Tuesday, May 14, 2013

Private Eyes: Is Google Glass going to be a privacy problem?

In recent tech news, Google Glass has taken the spotlight. Almost everyone in the industry is dying to get their hands on Project Glass, which is currently being Beta tested by thousands of "Explorers". When they hit the shelves, they'll sell like hot cakes, but, is the next big thing from Google an invasion of your privacy?

Google Glass is an interactive wearable computer that you put on like glasses. Equipped with a transparent computer screen over the right eye, Glass allows the user to send emails, post to social media outlets, take photos or videos and browse the Internet. It is all controlled by voice, touch and gesture. Sounds impressive to most, but it is scary to some. 

In a tidbit from New York Times video cast from March of this year, Scott Cleland (who is introduced as a "Consultant for Google's competitors") argues that Google Glass is a violation of ones privacy. Cleland mentions that if you're sitting in a Starbucks with a friend, someone could record your conversation with Glass and you would never know it. He also explains that all of the data that is saved on Glass is sent to Google and stored in their cloud. So is he hitting it on the head or is he just paranoid?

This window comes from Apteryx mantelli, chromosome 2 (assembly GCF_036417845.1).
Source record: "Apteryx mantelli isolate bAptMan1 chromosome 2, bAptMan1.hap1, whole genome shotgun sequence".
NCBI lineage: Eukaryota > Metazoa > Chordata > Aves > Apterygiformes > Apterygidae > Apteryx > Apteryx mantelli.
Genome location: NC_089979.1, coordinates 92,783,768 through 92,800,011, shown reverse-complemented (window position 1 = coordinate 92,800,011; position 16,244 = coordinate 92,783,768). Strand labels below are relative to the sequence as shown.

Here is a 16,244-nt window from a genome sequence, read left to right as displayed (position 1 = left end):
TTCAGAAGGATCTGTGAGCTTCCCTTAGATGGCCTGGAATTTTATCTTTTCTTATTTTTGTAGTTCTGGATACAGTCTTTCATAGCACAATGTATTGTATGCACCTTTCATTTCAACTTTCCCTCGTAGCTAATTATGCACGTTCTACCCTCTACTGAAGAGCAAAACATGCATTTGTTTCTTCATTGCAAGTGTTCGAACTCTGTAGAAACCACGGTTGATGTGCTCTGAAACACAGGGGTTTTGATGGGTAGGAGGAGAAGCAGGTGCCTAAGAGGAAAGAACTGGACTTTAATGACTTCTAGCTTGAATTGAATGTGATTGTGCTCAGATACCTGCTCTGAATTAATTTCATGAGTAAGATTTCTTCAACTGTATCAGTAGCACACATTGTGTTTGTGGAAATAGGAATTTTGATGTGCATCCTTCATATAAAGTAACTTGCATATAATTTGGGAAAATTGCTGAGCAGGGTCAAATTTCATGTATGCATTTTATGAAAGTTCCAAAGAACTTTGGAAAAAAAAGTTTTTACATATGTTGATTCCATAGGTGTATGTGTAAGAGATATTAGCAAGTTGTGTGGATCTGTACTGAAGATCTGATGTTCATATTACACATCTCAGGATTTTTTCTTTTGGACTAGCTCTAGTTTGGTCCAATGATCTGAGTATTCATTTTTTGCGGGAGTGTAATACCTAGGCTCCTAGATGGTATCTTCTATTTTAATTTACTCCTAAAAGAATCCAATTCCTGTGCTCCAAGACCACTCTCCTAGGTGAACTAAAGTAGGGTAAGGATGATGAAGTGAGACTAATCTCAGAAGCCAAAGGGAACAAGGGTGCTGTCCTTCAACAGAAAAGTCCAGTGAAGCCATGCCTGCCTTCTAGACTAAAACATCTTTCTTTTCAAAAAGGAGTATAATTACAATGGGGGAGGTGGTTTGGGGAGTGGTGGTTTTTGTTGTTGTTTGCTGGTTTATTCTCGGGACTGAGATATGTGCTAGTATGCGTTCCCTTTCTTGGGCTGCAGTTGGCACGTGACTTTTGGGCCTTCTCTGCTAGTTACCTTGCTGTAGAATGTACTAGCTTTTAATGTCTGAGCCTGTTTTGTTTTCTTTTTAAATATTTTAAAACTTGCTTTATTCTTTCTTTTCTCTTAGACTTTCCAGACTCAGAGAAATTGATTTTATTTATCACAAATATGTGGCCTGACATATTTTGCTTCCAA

I'm sure that Cleland is not alone when when he discusses privacy issues with Google. However, I don't really think it's a big deal. The fact is, almost everyone has a smart phone nowadays. Your Starbucks conversations can easily be recorded with these devices. Some stranger could take your picture and upload it to Facebook faster than you can say Venti Skinny Iced Caramel Macchiato. Realistically, this can happen anywhere you go at any given time. 

Does this stop me from having coffee in public with a few friends? Nope. I'm sure that there is an extreme minority that is using technology in a bad way, and they'll likely do the same thing with Glass. I'm just not convinced that Google Glass is going to spawn an invasion of privacy epidemic that hasn't already happened with the onset of smart phone technology. 

If someone wants to record my conversations about baseball or my last trip to the movies, be my guest. And if Google wants to use that data to create better, more innovative and technologically advanced products, I'm happy to oblige. 

What are your thoughts on Google Glass? Will Glass be a problem in regards to your privacy?

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View The New York Times TimesCast below: